The camera loves Eva Longoria, and vice versa, with the Texas-born actor, producer, director and activist filling her social media feeds with a steady stream of snaps that document her life as a Hollywood mom and mogul.
But a closer look at those Twitter and Instagram posts, and the pop-culture media coverage that invariably follows her around the world, reveals much more than exotic locations, charity galas and celebrity friends.
Check out, for instance, the now-viral picture of Longoria directing an episode of Grand Hotel, a midseason drama she’s executive producing for ABC. A few months postpartum, she’s breastfeeding her infant son, Santiago, while marshaling the troops for an action-heavy scene of the nighttime soap.
“I wasn’t making a statement by breastfeeding on set,” she says. But by sharing the candid image, “I hoped to normalize” the blend of career and motherhood and celebrate women everywhere who routinely juggle both.
The photo came on the heels of using baby Santi’s birth announcement (and his first released photo) as a statement about the Trump administration’s child-separation policy at the Mexican border. “Having my son next to me, I can’t imagine him being taken from my arms,” she wrote to her 20 million social followers. “Families belong together, which is why we must do what we can to reunite them.”
“I knew there would be a lot of eyeballs on that first picture,” she says, as her longtime makeup and hair team prepped her for Adweek’s cover shoot in the hills above Studio City, Calif. “I didn’t want to miss an opportunity to do something good with it.”
Yet another case in point: Longoria held her 40th birthday party a few years ago at Morgan’s Wonderland in San Antonio, an amusement park designed for people with special needs. Her 250 guests, including entertainment A-listers, rode the Ferris wheel and went on scavenger hunts, paired with special-needs team members. The weekend unleashed a flood of media around the event and donations to the one-of-a-kind venue.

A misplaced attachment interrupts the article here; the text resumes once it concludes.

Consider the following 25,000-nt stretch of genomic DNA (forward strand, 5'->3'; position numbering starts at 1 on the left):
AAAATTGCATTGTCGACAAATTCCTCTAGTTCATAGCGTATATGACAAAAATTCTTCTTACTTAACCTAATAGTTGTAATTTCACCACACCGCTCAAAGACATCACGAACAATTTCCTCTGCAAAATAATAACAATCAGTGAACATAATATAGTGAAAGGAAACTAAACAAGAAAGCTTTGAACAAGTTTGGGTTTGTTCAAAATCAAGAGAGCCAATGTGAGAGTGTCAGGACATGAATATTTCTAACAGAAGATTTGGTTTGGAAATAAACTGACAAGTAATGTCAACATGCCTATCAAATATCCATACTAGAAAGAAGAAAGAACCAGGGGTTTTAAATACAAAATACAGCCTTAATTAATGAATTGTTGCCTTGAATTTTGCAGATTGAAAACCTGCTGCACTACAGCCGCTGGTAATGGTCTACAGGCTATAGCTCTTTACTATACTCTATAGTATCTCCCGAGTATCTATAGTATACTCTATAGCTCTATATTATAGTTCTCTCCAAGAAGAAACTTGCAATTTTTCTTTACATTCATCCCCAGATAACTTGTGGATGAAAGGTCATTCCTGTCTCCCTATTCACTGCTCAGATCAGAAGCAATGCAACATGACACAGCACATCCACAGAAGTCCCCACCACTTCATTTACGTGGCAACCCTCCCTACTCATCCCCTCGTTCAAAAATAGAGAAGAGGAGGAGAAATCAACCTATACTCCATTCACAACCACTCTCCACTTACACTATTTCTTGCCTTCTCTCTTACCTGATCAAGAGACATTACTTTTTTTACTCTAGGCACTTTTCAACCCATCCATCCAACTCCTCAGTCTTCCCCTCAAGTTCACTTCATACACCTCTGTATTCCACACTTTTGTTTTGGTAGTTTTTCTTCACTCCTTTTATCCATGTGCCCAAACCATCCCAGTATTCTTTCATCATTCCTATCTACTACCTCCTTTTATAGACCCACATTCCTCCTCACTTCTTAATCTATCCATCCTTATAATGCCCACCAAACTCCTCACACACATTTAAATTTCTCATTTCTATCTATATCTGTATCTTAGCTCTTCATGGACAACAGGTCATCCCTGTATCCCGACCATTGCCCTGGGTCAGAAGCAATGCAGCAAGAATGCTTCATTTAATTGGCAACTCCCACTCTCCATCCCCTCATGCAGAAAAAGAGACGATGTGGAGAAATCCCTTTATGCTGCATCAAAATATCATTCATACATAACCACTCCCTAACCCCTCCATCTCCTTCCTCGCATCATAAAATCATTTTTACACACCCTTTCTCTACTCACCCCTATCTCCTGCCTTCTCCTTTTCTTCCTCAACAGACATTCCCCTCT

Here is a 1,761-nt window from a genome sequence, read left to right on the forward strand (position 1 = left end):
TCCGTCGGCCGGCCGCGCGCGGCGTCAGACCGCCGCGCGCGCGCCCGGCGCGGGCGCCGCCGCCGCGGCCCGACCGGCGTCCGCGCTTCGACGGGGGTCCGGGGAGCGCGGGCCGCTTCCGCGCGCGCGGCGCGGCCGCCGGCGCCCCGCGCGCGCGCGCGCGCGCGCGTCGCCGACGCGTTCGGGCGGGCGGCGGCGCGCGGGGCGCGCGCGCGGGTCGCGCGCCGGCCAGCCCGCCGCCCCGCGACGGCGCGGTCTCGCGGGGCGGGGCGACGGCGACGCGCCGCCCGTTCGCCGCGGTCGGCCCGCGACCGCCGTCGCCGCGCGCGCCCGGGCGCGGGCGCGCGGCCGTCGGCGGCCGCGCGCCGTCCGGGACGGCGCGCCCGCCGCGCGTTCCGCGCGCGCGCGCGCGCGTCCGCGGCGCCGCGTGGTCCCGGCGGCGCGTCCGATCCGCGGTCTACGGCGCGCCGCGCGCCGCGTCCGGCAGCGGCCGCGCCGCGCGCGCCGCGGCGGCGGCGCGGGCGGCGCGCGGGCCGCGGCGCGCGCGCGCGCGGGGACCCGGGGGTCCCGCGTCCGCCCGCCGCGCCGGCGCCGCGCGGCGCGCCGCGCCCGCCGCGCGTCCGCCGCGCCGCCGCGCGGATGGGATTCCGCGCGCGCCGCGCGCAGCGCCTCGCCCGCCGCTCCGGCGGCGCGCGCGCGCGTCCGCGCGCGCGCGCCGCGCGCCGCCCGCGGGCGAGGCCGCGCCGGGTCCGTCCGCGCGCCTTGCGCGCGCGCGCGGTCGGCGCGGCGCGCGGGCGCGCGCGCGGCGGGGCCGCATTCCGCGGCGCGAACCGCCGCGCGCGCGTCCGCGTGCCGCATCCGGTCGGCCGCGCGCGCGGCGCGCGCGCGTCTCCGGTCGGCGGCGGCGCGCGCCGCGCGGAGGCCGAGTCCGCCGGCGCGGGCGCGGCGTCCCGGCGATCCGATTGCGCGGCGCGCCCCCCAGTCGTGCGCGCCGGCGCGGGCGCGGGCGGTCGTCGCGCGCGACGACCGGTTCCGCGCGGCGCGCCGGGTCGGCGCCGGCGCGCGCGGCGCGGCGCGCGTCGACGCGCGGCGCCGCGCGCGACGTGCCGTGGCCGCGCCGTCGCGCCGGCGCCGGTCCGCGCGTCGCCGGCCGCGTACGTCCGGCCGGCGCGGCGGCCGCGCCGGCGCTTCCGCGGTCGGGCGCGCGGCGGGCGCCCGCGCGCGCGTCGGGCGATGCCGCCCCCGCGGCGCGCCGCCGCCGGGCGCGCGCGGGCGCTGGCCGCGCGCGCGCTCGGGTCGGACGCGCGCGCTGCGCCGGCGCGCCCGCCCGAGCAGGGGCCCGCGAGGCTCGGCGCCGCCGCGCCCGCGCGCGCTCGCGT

“I have a special-needs sister, and I wanted to bring attention to the park,” she says. “I knew there would be all this focus on my turning 40, so that’s how I used it.”
These highly ’grammable moments are by no means isolated examples, according to her friend and former talent agent at CAA, Christy Haubegger, now chief inclusion officer at WarnerMedia, who dubbed Longoria “subversive in the best way.”
“She’s never considered living a life that wasn’t impactful,” Haubegger says. “That’s how she’ll measure herself. Not, ‘Did I win awards?’ or ‘Did I make a lot of money?’ But, ‘Did I have a positive impact?’ There’s her work, and there’s her life’s work.”
Those two areas are increasingly and deliberately overlapping these days, as Longoria, an original co-founder of Time’s Up and longtime L’Oréal Paris spokeswoman, cultivates her creative side (multiple projects in the works with diverse casts and crews from production company UnbeliEVAble), her philanthropy ($2 million in micro loans awarded to Latinx startups, one of her numerous causes) and her decades of activism (mobilizing Latino voters, stumping for Democratic candidates and girding for 2020). This whirlwind of activity and initiatives inspired Adweek to make Longoria the first recipient of our Beacon Award, which she will receive on Sept. 8 at Adcolor’s 13th annual awards event in Los Angeles.
As we went to press with this issue, she was making news yet again with her activism. Reacting to recent ICE raids and the El Paso mass shooting, Longoria joined with more than 150 entertainers, business leaders and human rights advocates in writing an open letter to the Latino community, published in The New York Times, La Opinion and other newspapers. “If you are feeling terrified, heartbroken and defeated by the barrage of attacks on our community, you are not alone,” it read. “But we will not be broken. We will not be silenced. We will continue to denounce any hateful and inhumane treatment of our community. We will demand dignity and justice.”
Longoria has a compelling reason for every pursuit. Common threads of breaking barriers, elevating others and giving back run between percolating and existing projects like the Macro Lab she launched with Lena Waithe to produce TV and digital projects from diverse writers, the modern female-led workplace comedy (24-7) with co-star Kerry Washington that will be her feature directorial debut and her nearly 15 years with L’Oréal.
The documentary she produced called Reversing Roe, which debuted last year on Netflix, was just nominated for two Emmys, and her current film as a co-star, Dora and the Lost City of Gold, is the first live-action feature based on the bilingual animated heroine.
“It’s so exciting to see that the first Latino superhero is a little girl,” Longoria says. “And she’s not a cartoon. She’s flesh and blood. All these little girls everywhere will be able to look up to her.”